You may not think of your office as a place where bullying occurs, but believe it or not, this kind of interpersonal conflict happens in places other than just the schoolyard.

In fact,

research has shown that as many as 1 in 4 people report that they have experienced workplace bullying firsthand.

Unfortunately, workplace bullying often goes under the radar. Why? First of all, it’s not always as obvious as the overt name-calling, shoving, and teasing that we have come to associate with made-for-TV bullies. Secondly, bullying can be embarrassing: a team member who is being bullied may not want to talk about it for fear of looking weak. He or she may also feel pressure to avoid ‘dobbing in’ a coworker, or becoming the target of the bully if they step in on someone’s behalf.

But workplace bullying can and should be addressed by managers in any business or company. In the work environment, bullying tends to be a long, slow, and progressive process, whereby the perpetrator emotionally and psychologically manipulates his or her target over time. This can lead to serious problems with an overall workplace environment and may even contribute to lost productivity, increased errors, and other issues that are common with a distracted and unhappy team member (not to mention a worst-case scenario in which companies are held legally liable for failing to protect an employee against bullying).

Are you a psychologically safe manager? Take the self-assessment to find out.

WMHI Blog – 5 More Subtle Signs of Workplace Bullying

So, the first step in putting an end to workplace bullying in your company is to learn how to tell if, when, and where it’s happening. Here are 5 subtle signals that your workplace environment may be home to some bullying:

  1. Frequent use of the blame game.

Is there a person on your team who seems to always have an excuse for his or her performance? Does he or she frequently point fingers at someone else, using another person as a scapegoat? Responsibility has to lie somewhere: if someone is unwilling to take personal responsibility for their own actions or inactions, then chances are they’re attempting to unfairly shift that responsibility to someone else.

  1. Minimising the thoughts, contributions, and feelings of others.

Having a patronising attitude toward someone is a subtle way of putting that person down and making him or her feel victimised. A team member who appears to make fun of, minimise, undermine, or discredit someone’s ideas or needs (especially on a consistent basis) could be bullying. They maylaugh derisively at someone’s thoughts or ideas; or physically disengage in communication by turning away and changing topic drastically.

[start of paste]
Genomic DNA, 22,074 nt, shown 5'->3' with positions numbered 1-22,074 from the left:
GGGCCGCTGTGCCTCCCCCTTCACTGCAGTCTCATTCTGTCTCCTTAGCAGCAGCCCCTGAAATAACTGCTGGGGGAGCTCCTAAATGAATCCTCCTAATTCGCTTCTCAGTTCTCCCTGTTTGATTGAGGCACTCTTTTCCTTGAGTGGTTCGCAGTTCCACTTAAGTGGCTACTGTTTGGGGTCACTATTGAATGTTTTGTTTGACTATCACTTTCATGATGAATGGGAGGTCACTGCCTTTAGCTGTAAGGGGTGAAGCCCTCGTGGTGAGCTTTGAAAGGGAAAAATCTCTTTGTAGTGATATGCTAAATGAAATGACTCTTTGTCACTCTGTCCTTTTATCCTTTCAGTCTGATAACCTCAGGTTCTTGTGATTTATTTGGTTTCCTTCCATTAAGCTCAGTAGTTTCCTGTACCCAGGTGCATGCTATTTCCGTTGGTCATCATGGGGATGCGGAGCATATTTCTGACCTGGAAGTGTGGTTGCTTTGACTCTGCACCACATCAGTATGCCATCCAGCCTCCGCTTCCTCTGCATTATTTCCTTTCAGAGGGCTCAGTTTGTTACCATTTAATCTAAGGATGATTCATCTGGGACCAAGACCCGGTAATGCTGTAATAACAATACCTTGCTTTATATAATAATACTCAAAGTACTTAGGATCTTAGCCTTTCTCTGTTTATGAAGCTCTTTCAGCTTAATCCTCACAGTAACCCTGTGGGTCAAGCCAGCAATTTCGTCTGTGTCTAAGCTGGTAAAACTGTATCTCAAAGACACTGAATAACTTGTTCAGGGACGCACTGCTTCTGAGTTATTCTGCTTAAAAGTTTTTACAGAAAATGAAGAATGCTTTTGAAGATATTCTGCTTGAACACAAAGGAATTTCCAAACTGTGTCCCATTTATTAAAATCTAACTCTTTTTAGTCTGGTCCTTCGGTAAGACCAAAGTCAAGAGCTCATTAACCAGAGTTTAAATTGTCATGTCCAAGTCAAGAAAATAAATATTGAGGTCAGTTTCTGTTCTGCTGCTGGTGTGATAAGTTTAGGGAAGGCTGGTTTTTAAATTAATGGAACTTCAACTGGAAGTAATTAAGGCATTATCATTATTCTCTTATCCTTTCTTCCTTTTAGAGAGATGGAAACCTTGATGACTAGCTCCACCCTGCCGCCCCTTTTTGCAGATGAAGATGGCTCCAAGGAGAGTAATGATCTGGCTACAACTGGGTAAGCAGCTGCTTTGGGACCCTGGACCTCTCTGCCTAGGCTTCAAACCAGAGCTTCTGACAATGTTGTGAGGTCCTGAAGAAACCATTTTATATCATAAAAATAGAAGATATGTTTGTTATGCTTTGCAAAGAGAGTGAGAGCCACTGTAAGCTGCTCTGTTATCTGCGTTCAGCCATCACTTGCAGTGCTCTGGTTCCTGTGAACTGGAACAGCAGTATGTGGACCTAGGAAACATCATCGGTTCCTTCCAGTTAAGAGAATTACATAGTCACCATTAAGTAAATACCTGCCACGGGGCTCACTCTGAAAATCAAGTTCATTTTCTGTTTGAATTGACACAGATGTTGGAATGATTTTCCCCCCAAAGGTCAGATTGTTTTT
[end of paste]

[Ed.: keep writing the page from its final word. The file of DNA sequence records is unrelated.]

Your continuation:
1. Deceit and dishonesty.

We all tell white lies from time to time. But if a person has a pattern of frequently lying, raising false hopes, or saying they’ll do something and then failing to follow through, then this could be a sign that he or she is trying to take advantage of the people around him or her.

  1. Intentional isolation by way of ignoring or excluding someone.

A sensation of “us versus them” can be seriously detrimental to the health and unity of a company. Team members may achieve this by purposefully not inviting someone to a work event or failing to include them in pertinent discussions, meetings, or projects. Purposefully underusing a team member or persistently delegating undesirable tasks to him or her (especially if they fall within many people’s job descriptions) can also be seen as an attempt for separation.

An example of this is, ‘ghosting’, where the bully will ignore a team member’s attempts to  communicate for legitimate work reasons, while they acknowledge other people’s communication that they consider more important. While this practice is, unfortunately, widely tolerated in Australia, it is, nonetheless, damaging.

  1. Excessive flattery.

Going overboard on compliments and flattery is disingenuous at best; at worst itcan be a form of manipulation, persuading the target to check for the flatterer’s approval on any decisions or action. It can also be used as a prelude to more overt bullying, encouraging a person let their guard down, therefore becoming easier to manipulate.

The best bullies tend to be very smooth operators, able to hide their bullying well, and will leave just enough wiggle room to claim their good intentions are being misconstrued, in the event they’re called out. The best defense against bullies is education and awareness.  When people are aware of the signs, it becomes harder for the bully to operate freely.

Keep in mind that workplace bullying can happen at any level and in any direction within your company. Everyone, from senior level executives all the way to the newest team members should be held to the same standards that are necessary to create a positive and healthy work environment.

To your mental health,

– Pedro Diaz

Author: Pedro Diaz
Pedro-Diaz-authorPedro Diaz is the CEO of Workplace Mental Health Institute. He’s an author and accredited mental health social worker with senior management experience. Having recovered from his own experience of bipolar depression, Pedro is passionate about assisting organisations to address workplace mental health issues in a compassionate yet results-focussed way. He’s also a Dad, Husband, Trekkie and Thinker.

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